Arizona Court Says Lingering Marijuana Not Enough to Prosecute for DUI
Currently, 21 states and Washington, DC have passed legislation allowing medical use of marijuana, and two states – Colorado and Washington State – allow recreational use of the drug. These laws, however, have led to more DUI arrests related to marijuana use, and complicated DUID (Driving Under the Influence of Drugs) laws.
Arizona, although it allows medical marijuana use, has a zero tolerance policy when it comes to intoxication and DUI law, and until recently, people with even trace amounts of THC in their blood could be charged with a DUI.
However, because a THC metabolite can stay in the blood for up to a month, an Arizona court recently decided to overturn a ruling, and stated that only those obviously intoxicated at the time of the traffic stop should be prosecuted for marijuana-related DUI.
The state Supreme Court overturned the Court of Appeals decision on Tuesday, April 22nd. Originally, the Court of Appeals upheld Arizona’s right to prosecute pot smokers for DUI, even if there was no evidence of impairment at the time of the traffic stop.
“It is just as illegal to drive with the metabolite of marijuana in your system as it is to drive with heroin in your system or PCP in your system. It doesn’t matter what it is and the metabolite is inactive. It doesn’t make you high. It doesn’t impair you in any matter. You could have that metabolite for up to about 42 days,” said traffic attorney James Nesci.
Tuesday’s ruling overturned that decision, stating that the presence of marijuana metabolites does not inherently mean that the driver is impaired, especially if the driver has been prescribed medical marijuana and is not visibly impaired at the time of the stop.
The court ruling was based on the case of a man who was pulled over last year in Arizona, and admitted to having smoked pot the night before. THC metabolites were present in his system and he was charged with a DUI, although he was not physically impaired or high at the time police pulled him over.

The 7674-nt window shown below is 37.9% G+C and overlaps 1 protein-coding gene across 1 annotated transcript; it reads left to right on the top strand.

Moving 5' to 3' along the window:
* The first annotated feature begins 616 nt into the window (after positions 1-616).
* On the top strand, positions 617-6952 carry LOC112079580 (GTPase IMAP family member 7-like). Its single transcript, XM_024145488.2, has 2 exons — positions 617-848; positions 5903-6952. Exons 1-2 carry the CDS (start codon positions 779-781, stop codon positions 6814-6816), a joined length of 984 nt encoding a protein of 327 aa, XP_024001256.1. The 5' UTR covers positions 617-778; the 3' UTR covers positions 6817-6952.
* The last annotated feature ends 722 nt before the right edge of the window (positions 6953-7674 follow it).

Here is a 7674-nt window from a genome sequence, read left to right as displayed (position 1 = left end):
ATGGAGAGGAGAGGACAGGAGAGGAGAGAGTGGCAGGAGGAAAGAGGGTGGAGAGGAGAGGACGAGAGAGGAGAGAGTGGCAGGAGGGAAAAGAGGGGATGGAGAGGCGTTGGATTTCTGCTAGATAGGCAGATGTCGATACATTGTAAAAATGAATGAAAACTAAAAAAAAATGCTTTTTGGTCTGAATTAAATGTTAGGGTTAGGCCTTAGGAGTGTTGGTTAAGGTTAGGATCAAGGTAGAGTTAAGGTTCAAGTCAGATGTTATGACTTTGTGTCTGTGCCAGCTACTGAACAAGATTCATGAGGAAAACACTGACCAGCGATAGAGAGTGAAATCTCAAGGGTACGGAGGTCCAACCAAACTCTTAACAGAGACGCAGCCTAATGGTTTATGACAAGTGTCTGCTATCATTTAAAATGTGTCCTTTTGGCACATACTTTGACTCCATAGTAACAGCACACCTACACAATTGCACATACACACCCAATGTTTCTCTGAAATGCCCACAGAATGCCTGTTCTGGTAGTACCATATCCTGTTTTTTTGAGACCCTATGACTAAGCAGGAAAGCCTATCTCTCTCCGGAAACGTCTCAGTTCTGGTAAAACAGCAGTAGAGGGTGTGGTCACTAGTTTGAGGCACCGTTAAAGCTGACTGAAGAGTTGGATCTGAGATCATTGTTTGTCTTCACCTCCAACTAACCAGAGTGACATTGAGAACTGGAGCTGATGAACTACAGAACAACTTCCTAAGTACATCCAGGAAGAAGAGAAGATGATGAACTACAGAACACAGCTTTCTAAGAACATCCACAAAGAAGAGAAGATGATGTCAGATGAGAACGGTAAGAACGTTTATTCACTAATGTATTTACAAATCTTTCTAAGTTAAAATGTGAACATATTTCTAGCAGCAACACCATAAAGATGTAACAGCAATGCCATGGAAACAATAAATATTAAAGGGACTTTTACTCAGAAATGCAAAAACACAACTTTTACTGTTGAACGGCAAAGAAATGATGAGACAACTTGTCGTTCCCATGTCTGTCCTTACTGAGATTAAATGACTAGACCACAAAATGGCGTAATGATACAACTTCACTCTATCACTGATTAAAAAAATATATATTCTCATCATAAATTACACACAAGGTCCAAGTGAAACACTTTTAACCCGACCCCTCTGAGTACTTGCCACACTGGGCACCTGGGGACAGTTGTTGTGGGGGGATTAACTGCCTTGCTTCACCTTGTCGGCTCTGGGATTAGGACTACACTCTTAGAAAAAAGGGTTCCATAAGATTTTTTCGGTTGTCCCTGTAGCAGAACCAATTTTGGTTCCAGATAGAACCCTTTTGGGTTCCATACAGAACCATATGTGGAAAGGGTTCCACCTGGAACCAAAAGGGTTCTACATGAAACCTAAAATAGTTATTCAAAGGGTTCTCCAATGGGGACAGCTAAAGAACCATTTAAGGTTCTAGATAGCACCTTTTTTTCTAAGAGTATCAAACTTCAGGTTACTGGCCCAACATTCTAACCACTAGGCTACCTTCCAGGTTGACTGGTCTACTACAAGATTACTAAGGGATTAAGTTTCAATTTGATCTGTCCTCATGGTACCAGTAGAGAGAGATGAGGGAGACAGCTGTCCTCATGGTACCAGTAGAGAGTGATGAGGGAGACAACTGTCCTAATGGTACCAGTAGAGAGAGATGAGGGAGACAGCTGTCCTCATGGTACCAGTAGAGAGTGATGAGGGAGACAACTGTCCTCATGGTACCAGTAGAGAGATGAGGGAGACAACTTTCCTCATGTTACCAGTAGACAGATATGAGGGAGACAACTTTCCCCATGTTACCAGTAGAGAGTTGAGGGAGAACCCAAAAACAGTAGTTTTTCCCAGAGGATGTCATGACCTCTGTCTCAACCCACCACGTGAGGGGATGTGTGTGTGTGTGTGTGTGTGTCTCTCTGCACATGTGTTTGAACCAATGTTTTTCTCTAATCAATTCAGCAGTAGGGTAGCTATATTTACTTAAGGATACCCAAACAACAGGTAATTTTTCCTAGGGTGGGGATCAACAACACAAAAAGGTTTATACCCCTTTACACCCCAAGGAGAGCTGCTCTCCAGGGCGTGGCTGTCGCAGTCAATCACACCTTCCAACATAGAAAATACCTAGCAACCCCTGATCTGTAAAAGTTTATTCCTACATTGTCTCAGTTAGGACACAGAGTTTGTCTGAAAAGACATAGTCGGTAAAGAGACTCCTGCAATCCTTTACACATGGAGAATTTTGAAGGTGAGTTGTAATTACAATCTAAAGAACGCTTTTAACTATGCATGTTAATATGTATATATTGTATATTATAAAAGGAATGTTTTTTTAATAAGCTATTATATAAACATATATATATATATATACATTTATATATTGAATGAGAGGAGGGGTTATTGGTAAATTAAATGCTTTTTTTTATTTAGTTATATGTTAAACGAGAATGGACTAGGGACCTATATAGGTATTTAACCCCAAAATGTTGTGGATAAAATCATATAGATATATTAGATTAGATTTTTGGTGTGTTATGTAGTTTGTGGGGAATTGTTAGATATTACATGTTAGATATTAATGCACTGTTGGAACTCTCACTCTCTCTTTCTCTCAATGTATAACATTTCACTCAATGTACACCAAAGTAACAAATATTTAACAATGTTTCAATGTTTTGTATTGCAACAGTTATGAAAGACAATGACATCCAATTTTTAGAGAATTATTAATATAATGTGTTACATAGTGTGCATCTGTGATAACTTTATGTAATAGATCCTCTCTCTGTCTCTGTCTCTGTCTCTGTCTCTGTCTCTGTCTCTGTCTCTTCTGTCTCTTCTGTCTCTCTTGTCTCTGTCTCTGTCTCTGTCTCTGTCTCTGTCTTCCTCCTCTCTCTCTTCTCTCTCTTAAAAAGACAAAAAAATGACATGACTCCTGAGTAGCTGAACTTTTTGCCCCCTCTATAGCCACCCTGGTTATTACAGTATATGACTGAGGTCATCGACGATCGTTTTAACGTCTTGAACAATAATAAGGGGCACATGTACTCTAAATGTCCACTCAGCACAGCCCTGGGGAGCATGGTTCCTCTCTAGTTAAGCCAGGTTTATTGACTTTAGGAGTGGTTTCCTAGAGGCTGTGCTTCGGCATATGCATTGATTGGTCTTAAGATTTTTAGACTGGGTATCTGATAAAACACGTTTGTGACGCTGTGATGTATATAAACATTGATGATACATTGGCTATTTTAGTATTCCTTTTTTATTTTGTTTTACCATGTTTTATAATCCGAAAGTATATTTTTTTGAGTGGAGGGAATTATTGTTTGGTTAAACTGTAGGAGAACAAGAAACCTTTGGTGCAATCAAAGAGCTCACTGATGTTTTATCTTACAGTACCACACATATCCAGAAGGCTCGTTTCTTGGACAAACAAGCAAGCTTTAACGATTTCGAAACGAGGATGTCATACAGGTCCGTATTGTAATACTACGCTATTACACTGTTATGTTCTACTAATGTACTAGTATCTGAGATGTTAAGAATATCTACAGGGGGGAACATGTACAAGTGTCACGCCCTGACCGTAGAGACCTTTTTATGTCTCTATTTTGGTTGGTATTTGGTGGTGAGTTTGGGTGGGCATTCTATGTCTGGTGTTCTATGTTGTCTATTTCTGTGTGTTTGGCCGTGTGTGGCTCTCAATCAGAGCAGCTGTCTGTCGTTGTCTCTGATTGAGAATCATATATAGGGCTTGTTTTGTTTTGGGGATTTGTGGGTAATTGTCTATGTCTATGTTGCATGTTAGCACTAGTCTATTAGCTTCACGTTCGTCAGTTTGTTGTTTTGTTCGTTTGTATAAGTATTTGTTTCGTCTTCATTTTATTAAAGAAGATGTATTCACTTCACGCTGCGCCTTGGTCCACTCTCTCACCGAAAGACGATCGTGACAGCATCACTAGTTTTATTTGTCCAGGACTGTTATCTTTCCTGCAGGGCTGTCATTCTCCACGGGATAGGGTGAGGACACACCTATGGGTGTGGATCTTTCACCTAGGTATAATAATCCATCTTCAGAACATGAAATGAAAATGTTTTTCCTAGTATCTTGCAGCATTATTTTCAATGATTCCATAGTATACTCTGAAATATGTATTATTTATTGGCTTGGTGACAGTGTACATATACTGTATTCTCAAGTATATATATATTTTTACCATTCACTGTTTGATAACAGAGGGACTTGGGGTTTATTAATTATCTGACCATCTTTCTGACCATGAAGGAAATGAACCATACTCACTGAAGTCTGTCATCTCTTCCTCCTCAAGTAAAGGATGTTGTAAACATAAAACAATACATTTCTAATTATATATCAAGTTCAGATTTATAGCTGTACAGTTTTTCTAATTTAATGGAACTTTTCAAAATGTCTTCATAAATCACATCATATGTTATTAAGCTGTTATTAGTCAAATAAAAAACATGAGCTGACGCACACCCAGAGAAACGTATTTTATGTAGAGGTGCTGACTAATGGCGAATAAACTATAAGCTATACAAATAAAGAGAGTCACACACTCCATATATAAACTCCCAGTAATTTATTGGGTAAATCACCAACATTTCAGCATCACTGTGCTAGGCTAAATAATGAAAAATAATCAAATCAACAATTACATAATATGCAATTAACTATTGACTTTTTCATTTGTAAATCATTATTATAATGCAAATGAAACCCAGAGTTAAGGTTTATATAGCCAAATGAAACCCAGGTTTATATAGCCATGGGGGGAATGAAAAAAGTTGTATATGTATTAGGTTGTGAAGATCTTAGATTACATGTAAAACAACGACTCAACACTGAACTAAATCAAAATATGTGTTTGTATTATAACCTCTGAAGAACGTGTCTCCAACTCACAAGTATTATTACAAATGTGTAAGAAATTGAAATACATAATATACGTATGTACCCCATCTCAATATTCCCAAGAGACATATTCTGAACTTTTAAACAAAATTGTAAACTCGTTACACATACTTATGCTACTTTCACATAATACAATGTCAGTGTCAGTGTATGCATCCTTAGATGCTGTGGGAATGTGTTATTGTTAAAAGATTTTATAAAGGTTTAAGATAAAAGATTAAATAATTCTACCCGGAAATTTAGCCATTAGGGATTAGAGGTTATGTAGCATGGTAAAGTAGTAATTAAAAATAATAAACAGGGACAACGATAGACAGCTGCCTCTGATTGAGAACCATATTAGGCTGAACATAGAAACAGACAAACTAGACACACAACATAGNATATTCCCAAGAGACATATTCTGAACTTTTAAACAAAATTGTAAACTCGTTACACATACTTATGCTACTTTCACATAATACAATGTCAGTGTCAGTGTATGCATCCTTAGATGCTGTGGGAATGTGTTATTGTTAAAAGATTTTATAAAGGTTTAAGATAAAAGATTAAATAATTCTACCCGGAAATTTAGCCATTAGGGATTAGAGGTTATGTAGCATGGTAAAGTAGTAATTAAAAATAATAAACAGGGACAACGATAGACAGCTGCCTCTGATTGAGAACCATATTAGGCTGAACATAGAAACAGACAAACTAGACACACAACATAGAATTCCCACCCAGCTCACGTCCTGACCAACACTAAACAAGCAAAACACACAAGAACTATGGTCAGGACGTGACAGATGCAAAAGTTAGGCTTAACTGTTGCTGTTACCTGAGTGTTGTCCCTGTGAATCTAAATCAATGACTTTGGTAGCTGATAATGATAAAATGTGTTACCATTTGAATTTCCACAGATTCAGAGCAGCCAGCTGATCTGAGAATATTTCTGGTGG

“Most notably, this interpretation would create criminal liability regardless of how long the metabolite remains in the driver’s system or whether it has any impairing effect,” the Supreme Court’s ruling said. “For example, at oral argument the State acknowledged that, under its reading of the statute, if a metabolite could be detected five years after ingesting a proscribed drug, a driver who tested positive for trace elements of a non-impairing substance could be prosecuted.”
“By acting as it has, our State Supreme Court contributes to citizen cynicism particularly when it involves the whys and wherefores of drafting and passing legislation,” Maricopa County Attorney Bill Montgomery said in a statement, alleging that the court had engaged in “interpretive jujitsu.” “Why should citizens work through our republican form of government and petition their duly elected legislators for statutory change when they can take a shot at only having to persuade just three Justices?”
There are about 40,000 people who participate in Arizona’s medical marijuana program, and because of their participation were constantly under threat of a DUI.
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